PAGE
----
I’m not in any way trying to defend the reckless riders out there who may have their own agenda, because let’s face it, there are the few who may be reckless but we all shouldn’t be labelled the same. When I ride I do it out of passion and love for motorcycles. I respect the power of the machines, therefore, I always wear personal protective equipment because I’m aware of the risks. Life is a risk and that’s the risk I take. We all take risks in life.

Even though I wasn’t compensated for my injuries and my damaged motorcycle I want to create some awareness around these issues. To reiterate that the authorities can do more to ensure people are responsible and take care of their livestock because it’s not the first and it won’t be the last. Are we going to wait until someone’s injuries are fatal? Why do these trucks have to be so filled to the point where they leave aggregate in every corner they take? Aren’t there road laws? Why aren’t they being enforced? Why aren’t there penalties so persons can be accountable? Why do we allow some minibus operators to drive so recklessly when they are providing a public service?

We are in the 21st Century we claim that we are for tourism but don’t we have proper road signs, especially in the rural areas? Some people think bikers speed so much, put road signs in place. We can do better! These little things matter. Tourists, whether regional or international tourist, drive on our roads and these things can make a big difference in their driving experiences. All of these things and more are hazardous to us all.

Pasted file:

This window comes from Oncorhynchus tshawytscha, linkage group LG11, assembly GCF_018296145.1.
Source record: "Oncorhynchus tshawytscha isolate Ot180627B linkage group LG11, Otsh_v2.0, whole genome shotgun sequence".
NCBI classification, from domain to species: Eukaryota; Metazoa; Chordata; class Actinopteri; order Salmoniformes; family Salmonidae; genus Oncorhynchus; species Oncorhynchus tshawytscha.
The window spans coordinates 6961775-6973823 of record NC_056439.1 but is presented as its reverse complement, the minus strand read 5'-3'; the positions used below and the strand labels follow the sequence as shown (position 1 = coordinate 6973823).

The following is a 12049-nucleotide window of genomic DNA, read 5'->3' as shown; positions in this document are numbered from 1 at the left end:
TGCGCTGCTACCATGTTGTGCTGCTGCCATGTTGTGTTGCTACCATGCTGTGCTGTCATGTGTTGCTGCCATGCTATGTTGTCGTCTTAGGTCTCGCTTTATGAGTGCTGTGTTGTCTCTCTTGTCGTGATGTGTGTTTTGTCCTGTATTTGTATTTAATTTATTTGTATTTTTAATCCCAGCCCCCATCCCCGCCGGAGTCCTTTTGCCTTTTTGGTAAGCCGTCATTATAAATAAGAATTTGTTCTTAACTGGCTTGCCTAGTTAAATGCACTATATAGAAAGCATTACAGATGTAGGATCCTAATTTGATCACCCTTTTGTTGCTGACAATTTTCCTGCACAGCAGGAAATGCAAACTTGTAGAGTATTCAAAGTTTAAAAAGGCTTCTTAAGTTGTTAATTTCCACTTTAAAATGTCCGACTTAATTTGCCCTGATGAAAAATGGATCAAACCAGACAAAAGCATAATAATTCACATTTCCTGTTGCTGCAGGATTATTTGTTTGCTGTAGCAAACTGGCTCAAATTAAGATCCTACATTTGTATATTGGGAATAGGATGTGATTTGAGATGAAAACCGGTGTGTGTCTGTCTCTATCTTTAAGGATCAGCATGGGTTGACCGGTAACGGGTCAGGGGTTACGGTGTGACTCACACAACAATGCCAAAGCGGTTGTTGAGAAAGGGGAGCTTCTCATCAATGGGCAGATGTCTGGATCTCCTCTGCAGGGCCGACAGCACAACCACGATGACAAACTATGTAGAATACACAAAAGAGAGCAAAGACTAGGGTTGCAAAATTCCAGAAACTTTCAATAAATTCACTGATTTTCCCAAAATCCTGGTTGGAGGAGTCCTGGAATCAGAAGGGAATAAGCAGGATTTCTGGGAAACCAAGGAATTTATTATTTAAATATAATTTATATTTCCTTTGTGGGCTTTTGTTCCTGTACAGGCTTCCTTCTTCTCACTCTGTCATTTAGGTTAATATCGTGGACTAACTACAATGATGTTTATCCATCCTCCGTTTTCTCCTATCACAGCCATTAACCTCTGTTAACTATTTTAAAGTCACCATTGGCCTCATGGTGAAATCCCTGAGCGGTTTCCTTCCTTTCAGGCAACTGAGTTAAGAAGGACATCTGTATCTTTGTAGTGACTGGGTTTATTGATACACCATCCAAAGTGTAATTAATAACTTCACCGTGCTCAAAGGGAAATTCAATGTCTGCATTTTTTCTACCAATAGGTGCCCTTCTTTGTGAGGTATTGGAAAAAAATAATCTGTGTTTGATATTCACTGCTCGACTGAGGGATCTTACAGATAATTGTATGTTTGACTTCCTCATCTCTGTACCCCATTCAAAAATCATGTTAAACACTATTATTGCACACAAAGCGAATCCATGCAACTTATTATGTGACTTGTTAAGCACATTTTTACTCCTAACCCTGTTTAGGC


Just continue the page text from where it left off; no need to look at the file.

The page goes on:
I am not angry but just disappointed and sad, that I may never be able to ride again and that I live in a geographical location where I have to be put into a box, not able to live to my highest attainable standard, unable to express myself and my passions because of ignorance, lack of diversity and just a one-tracked mind society. That sheep could have cost me my life but it was not my time. An innocent lamb had to be slaughtered because its shepherd did not protect it by keeping them in a safe grazing pasture. I am here today, praise be to God. However, someone else may not have a similar fate.

The views expressed herein are those of the writer and do not necessarily represent the opinions or editorial position of iWitness News. Opinion pieces can be submitted to [email protected].

Advertisement 128

4 replies on “A sheep took me out!”

  1. Michael Scott says:

    The owners of these animals are wicked and don’t concern about others. They will leave them to come onto the school property, make mess all over and the students have to contend with the smell and sometimes dead animals in their classrooms. It’s high time that the authorities step in and stop the owners from having them let loose.

  2. Solidarity ✊ Bikers says:

    A well written piece Doc.. This is the reality of bikers on a daily basis smh it’s sad we’re in 2K22, looked at as 2nd class citizens when out on the road. A speedy and FULL recovery to u Doc nd u will ride again… #This should be sent to EVERY Government in the Caribbean, I swear not just SVG!

Comments are closed.